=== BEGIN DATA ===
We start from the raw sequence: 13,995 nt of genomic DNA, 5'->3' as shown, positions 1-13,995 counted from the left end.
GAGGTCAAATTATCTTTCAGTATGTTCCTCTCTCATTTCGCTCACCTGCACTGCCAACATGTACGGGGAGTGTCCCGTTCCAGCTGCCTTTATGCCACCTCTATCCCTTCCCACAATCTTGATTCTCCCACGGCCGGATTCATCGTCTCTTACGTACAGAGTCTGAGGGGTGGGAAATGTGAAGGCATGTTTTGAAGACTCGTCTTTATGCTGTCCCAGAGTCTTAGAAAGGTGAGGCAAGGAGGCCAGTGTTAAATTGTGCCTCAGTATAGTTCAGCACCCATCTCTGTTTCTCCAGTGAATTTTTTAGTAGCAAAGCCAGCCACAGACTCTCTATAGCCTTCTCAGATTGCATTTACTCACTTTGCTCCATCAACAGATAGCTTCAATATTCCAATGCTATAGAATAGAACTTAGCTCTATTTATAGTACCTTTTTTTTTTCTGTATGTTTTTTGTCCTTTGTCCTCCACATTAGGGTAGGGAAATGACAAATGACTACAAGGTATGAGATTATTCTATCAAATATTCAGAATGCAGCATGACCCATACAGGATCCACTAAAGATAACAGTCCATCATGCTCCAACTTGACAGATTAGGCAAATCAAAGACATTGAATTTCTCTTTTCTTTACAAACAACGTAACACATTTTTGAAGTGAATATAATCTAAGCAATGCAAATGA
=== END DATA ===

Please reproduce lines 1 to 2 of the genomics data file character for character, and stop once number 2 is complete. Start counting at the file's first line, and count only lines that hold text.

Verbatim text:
We start from the raw sequence: 13,995 nt of genomic DNA, 5'->3' as shown, positions 1-13,995 counted from the left end.
GAGGTCAAATTATCTTTCAGTATGTTCCTCTCTCATTTCGCTCACCTGCACTGCCAACATGTACGGGGAGTGTCCCGTTCCAGCTGCCTTTATGCCACCTCTATCCCTTCCCACAATCTTGATTCTCCCACGGCCGGATTCATCGTCTCTTACGTACAGAGTCTGAGGGGTGGGAAATGTGAAGGCATGTTTTGAAGACTCGTCTTTATGCTGTCCCAGAGTCTTAGAAAGGTGAGGCAAGGAGGCCAGTGTTAAATTGTGCCTCAGTATAGTTCAGCACCCATCTCTGTTTCTCCAGTGAATTTTTTAGTAGCAAAGCCAGCCACAGACTCTCTATAGCCTTCTCAGATTGCATTTACTCACTTTGCTCCATCAACAGATAGCTTCAATATTCCAATGCTATAGAATAGAACTTAGCTCTATTTATAGTACCTTTTTTTTTTCTGTATGTTTTTTGTCCTTTGTCCTCCACATTAGGGTAGGGAAATGACAAATGACTACAAGGTATGAGATTATTCTATCAAATATTCAGAATGCAGCATGACCCATACAGGATCCACTAAAGATAACAGTCCATCATGCTCCAACTTGACAGATTAGGCAAATCAAAGACATTGAATTTCTCTTTTCTTTACAAACAACGTAACACATTTTTGAAGTGAATATAATCTAAGCAATGCAAATGA